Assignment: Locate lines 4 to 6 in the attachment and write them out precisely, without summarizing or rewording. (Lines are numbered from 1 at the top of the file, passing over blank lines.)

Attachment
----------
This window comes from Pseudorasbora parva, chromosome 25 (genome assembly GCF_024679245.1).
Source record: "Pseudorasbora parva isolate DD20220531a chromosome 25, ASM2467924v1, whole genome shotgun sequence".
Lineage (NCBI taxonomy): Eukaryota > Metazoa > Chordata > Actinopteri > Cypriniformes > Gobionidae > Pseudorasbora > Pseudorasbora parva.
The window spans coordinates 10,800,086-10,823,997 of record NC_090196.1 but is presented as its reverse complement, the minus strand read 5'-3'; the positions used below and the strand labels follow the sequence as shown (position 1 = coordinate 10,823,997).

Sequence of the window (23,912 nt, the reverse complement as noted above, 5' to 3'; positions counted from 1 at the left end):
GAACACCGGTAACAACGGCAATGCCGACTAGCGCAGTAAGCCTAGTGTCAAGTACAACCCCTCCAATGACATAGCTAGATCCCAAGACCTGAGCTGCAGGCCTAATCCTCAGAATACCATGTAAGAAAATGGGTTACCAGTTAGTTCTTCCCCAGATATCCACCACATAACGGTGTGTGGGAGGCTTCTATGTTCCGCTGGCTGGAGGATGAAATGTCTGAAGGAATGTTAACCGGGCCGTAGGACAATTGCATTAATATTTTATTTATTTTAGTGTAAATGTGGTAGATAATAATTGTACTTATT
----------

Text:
The window spans coordinates 10,800,086-10,823,997 of record NC_090196.1 but is presented as its reverse complement, the minus strand read 5'-3'; the positions used below and the strand labels follow the sequence as shown (position 1 = coordinate 10,823,997).

Sequence of the window (23,912 nt, the reverse complement as noted above, 5' to 3'; positions counted from 1 at the left end):
GAACACCGGTAACAACGGCAATGCCGACTAGCGCAGTAAGCCTAGTGTCAAGTACAACCCCTCCAATGACATAGCTAGATCCCAAGACCTGAGCTGCAGGCCTAATCCTCAGAATACCATGTAAGAAAATGGGTTACCAGTTAGTTCTTCCCCAGATATCCACCACATAACGGTGTGTGGGAGGCTTCTATGTTCCGCTGGCTGGAGGATGAAATGTCTGAAGGAATGTTAACCGGGCCGTAGGACAATTGCATTAATATTTTATTTATTTTAGTGTAAATGTGGTAGATAATAATTGTACTTATT